Farzad Mostashari Looks Back as He Steps Down

Scott Mace, for HealthLeaders Media , September 24, 2013

HealthLeaders: ONC and CMS recently put forth their roadmap for making health information exchange the norm rather than the exception. What additional regulation or legislation do you think will be required to get to that point, beyond what you've already announced?

Mostashari: I don't know. It's going to be something where we continue to have the roadmap. We know where we're going. We know what the leaders are. We know what our immediate steps are. And we know what the destination is, and we have such a rapidly changing and dynamic field, both in terms of the technology, in terms of policy, and in terms of payments and market forces, that we have to remain agile, and have the ability to assess what's happening and react. So I think where we are right now is the best balance that we've been able to craft in terms of permitting for innovation and flexibility, while providing guidance where there's low regret that that's going to freeze things. But that may change, and if it does, we have to be prepared to act.

HealthLeaders: There's been a chorus of calls for longer timeframes for meaningful use Stage 2, but you have hung tough. What are your thoughts on that decision and all of the outcry about it?

Mostashari: I think we've gotten credit for really, seriously, actively soliciting and actively listening and engaging with the field. So yeah, have we heard providers and hospitals and vendors say…and the associations, 'Yeah, it would be good to have more time'? Yeah, we've heard that, and we understand about the pressures that folks are under, and the speed with which change is happening, and the competing priorities. On the other hand, we also appreciate the calls of the other side, from vendors who say 'No, we're ready. We worked hard to be ready. We see that as our competitive advantage. Don't slow down.' From providers who say, 'We're ready to go,' and from groups like payers and health plans and purchasers and consumers and others who say, 'We can't wait for the benefits.' But ultimately, it's not about stakeholders finding a metric mean.

Good policymaking is about finding what's in the public interest, as you incorporate all of the information you get. It continues to be my belief that we can talk about Stage 3 but Stage 2 rulemaking is done. We already extended Stage 2 by a year, and then by another nine months, and we have a final rule. It is my belief that people need to get with the program on that, and we'll have another round of rulemaking about the timing for Stage 3.…[For] those people who need most to get moving and not hope for delays, hope is not a strategy, and they need to act now. It's getting late, and they need to get a move-on.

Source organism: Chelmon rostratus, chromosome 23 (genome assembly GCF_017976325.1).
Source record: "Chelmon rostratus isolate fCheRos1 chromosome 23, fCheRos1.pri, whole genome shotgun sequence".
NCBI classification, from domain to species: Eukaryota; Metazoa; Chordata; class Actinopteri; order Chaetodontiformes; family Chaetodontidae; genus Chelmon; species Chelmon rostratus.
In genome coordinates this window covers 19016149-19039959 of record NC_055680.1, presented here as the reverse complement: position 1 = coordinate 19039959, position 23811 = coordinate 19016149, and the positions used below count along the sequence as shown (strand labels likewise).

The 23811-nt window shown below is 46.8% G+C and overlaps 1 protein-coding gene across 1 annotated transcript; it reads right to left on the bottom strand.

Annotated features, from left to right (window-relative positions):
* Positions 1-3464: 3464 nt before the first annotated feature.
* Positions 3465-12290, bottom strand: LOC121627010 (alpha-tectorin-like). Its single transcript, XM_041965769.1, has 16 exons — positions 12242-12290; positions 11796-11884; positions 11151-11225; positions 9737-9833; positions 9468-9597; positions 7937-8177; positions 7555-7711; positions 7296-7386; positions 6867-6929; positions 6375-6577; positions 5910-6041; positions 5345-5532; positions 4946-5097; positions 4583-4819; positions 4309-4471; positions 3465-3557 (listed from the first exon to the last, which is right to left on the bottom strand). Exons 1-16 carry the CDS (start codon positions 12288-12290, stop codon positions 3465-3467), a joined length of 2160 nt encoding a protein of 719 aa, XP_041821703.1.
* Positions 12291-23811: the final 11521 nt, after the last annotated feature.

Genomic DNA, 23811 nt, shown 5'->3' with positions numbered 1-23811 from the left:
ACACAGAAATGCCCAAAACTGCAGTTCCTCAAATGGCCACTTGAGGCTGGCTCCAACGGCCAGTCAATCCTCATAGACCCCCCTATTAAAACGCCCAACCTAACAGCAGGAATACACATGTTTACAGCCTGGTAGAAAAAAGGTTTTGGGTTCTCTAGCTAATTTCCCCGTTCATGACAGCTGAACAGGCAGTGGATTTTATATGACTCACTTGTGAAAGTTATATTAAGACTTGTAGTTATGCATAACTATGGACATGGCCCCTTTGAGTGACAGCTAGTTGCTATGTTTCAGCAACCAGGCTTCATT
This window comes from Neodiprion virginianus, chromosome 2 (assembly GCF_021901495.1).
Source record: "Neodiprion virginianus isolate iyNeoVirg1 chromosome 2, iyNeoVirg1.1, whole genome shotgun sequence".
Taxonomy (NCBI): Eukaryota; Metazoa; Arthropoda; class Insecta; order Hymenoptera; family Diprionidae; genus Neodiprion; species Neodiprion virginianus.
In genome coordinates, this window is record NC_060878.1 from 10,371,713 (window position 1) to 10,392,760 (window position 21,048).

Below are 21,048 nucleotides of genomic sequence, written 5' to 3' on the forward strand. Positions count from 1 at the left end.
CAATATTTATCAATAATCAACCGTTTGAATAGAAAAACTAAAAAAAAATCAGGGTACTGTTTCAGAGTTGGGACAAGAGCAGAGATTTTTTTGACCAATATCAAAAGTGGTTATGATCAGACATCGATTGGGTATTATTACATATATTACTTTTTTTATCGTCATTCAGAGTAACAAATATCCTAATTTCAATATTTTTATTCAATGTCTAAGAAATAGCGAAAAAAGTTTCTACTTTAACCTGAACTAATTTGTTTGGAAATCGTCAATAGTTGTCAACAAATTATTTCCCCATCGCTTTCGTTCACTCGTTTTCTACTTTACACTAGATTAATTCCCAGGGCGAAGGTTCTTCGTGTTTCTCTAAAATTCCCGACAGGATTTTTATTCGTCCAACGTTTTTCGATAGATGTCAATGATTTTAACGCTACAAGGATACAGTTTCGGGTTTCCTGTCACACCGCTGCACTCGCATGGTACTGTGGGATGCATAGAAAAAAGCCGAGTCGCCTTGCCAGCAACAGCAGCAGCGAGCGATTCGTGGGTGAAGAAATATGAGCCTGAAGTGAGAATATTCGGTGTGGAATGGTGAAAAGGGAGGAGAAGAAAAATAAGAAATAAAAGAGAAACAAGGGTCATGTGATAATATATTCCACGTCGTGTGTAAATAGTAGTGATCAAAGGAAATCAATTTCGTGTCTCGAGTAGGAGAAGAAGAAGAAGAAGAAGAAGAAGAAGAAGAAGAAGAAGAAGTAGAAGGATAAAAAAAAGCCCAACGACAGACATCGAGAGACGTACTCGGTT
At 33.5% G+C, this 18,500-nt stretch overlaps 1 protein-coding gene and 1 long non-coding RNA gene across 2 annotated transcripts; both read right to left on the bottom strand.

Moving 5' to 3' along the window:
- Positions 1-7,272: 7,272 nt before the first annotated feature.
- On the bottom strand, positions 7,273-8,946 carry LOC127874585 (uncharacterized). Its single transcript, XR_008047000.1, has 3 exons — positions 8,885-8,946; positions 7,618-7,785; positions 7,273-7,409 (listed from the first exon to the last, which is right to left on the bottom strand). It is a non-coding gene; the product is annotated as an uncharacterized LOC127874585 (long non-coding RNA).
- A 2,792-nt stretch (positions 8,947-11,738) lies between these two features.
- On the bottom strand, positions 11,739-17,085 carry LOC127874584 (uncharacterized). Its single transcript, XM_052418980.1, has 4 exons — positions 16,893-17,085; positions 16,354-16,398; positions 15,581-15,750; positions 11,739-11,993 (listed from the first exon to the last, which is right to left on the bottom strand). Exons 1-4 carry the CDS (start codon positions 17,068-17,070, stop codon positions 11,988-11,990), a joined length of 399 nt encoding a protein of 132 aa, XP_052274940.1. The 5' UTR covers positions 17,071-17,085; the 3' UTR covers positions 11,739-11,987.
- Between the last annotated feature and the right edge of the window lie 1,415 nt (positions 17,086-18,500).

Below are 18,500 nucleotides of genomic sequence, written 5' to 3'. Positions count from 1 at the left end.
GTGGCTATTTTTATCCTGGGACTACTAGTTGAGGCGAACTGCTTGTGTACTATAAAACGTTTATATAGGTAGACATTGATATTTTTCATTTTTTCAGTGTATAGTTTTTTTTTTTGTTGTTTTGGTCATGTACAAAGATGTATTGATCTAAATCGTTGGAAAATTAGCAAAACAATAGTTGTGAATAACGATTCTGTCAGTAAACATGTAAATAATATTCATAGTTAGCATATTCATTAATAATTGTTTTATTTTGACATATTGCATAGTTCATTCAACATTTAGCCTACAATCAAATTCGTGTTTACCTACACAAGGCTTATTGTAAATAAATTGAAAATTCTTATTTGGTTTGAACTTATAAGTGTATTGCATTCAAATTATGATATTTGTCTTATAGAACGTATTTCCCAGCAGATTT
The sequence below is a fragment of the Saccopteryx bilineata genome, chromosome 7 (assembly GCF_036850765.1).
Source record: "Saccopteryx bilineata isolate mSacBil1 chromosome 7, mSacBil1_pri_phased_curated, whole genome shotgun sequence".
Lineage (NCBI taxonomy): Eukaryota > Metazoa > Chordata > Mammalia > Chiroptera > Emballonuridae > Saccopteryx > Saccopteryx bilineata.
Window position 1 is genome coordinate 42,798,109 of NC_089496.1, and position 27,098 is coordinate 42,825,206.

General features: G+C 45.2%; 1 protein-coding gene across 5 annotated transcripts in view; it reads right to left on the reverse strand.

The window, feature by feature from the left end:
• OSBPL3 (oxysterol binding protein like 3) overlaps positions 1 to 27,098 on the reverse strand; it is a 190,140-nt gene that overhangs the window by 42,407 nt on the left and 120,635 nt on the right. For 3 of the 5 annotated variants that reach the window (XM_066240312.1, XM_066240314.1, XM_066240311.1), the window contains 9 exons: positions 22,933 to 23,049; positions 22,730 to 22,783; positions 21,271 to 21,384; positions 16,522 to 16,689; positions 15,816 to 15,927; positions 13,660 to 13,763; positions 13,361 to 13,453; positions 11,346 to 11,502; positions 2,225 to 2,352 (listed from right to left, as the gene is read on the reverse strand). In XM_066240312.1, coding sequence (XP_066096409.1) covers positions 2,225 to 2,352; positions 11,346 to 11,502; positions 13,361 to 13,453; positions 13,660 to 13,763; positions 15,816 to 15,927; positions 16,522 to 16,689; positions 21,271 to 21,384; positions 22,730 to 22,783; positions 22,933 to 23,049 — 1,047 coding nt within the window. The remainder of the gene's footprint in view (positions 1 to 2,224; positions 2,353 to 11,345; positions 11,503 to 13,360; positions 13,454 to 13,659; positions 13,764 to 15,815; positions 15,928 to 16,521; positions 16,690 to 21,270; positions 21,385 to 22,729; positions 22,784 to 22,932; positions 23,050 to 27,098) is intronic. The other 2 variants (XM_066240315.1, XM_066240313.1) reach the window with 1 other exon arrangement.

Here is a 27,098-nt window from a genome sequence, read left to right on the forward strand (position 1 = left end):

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1 comments on "Farzad Mostashari Looks Back as He Steps Down"

Frank Poggio (9/24/2013 at 2:56 PM)
Re: "What I do know is that two-thirds of the market has already certified for Stage 2, by which I mean if you look at the market share, those vendors that account for two-thirds of the existing attestations have already certified, and there are more in the pipeline..." Boy this shows his lack of understanding of the real market. If it's a simple vendor count then maybe its 2/3, but what he has not factored in is many vendors sell and supports different packages (like McKesson sells Paragon, Star, Horizon, etc) and only one of those packages is certified. Meditech another large vendor supports at leadt two, if not three versions of its software. If you consider products (as opposed to vendors) I bet it's way below 30%. He might respond that if you are running an older product ...just upgrade. Hey- that's only $10mill and a years worth of work.




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